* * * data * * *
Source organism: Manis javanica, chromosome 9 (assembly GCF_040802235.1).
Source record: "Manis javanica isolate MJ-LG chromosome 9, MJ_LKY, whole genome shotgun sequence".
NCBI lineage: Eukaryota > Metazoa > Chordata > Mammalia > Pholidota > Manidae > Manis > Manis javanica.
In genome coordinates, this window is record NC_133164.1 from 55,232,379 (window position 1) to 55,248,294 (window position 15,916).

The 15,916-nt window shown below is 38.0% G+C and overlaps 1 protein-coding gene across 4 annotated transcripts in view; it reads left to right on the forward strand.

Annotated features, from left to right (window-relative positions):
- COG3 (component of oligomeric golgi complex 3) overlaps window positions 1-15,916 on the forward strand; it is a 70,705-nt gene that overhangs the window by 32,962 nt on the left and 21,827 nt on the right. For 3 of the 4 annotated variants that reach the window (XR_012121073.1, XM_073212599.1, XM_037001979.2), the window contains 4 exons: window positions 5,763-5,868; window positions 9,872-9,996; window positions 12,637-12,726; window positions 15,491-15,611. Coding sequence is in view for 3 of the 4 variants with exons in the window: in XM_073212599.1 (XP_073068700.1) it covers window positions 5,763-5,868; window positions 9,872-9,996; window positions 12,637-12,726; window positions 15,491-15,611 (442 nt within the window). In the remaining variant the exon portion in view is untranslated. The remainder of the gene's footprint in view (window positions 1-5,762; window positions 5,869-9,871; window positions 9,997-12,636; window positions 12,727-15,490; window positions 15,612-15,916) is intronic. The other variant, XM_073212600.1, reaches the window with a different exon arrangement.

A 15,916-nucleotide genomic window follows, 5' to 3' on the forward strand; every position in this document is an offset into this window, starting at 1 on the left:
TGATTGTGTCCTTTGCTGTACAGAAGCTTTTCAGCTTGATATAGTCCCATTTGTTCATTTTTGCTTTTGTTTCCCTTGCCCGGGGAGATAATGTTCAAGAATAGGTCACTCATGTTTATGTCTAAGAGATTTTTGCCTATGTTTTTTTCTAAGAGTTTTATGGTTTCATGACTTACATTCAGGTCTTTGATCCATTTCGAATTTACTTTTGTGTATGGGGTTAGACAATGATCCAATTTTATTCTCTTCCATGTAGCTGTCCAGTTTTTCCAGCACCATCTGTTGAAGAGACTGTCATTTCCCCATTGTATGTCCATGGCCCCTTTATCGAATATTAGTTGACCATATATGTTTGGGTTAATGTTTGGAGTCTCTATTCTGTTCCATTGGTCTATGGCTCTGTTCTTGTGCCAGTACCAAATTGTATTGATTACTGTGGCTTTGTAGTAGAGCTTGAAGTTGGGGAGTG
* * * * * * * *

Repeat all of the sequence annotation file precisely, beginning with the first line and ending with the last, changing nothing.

Source organism: Manis javanica, chromosome 9 (assembly GCF_040802235.1).
Source record: "Manis javanica isolate MJ-LG chromosome 9, MJ_LKY, whole genome shotgun sequence".
NCBI lineage: Eukaryota > Metazoa > Chordata > Mammalia > Pholidota > Manidae > Manis > Manis javanica.
In genome coordinates, this window is record NC_133164.1 from 55,232,379 (window position 1) to 55,248,294 (window position 15,916).

The 15,916-nt window shown below is 38.0% G+C and overlaps 1 protein-coding gene across 4 annotated transcripts in view; it reads left to right on the forward strand.

Annotated features, from left to right (window-relative positions):
- COG3 (component of oligomeric golgi complex 3) overlaps window positions 1-15,916 on the forward strand; it is a 70,705-nt gene that overhangs the window by 32,962 nt on the left and 21,827 nt on the right. For 3 of the 4 annotated variants that reach the window (XR_012121073.1, XM_073212599.1, XM_037001979.2), the window contains 4 exons: window positions 5,763-5,868; window positions 9,872-9,996; window positions 12,637-12,726; window positions 15,491-15,611. Coding sequence is in view for 3 of the 4 variants with exons in the window: in XM_073212599.1 (XP_073068700.1) it covers window positions 5,763-5,868; window positions 9,872-9,996; window positions 12,637-12,726; window positions 15,491-15,611 (442 nt within the window). In the remaining variant the exon portion in view is untranslated. The remainder of the gene's footprint in view (window positions 1-5,762; window positions 5,869-9,871; window positions 9,997-12,636; window positions 12,727-15,490; window positions 15,612-15,916) is intronic. The other variant, XM_073212600.1, reaches the window with a different exon arrangement.

A 15,916-nucleotide genomic window follows, 5' to 3' on the forward strand; every position in this document is an offset into this window, starting at 1 on the left:
TGATTGTGTCCTTTGCTGTACAGAAGCTTTTCAGCTTGATATAGTCCCATTTGTTCATTTTTGCTTTTGTTTCCCTTGCCCGGGGAGATAATGTTCAAGAATAGGTCACTCATGTTTATGTCTAAGAGATTTTTGCCTATGTTTTTTTCTAAGAGTTTTATGGTTTCATGACTTACATTCAGGTCTTTGATCCATTTCGAATTTACTTTTGTGTATGGGGTTAGACAATGATCCAATTTTATTCTCTTCCATGTAGCTGTCCAGTTTTTCCAGCACCATCTGTTGAAGAGACTGTCATTTCCCCATTGTATGTCCATGGCCCCTTTATCGAATATTAGTTGACCATATATGTTTGGGTTAATGTTTGGAGTCTCTATTCTGTTCCATTGGTCTATGGCTCTGTTCTTGTGCCAGTACCAAATTGTATTGATTACTGTGGCTTTGTAGTAGAGCTTGAAGTTGGGGAGTG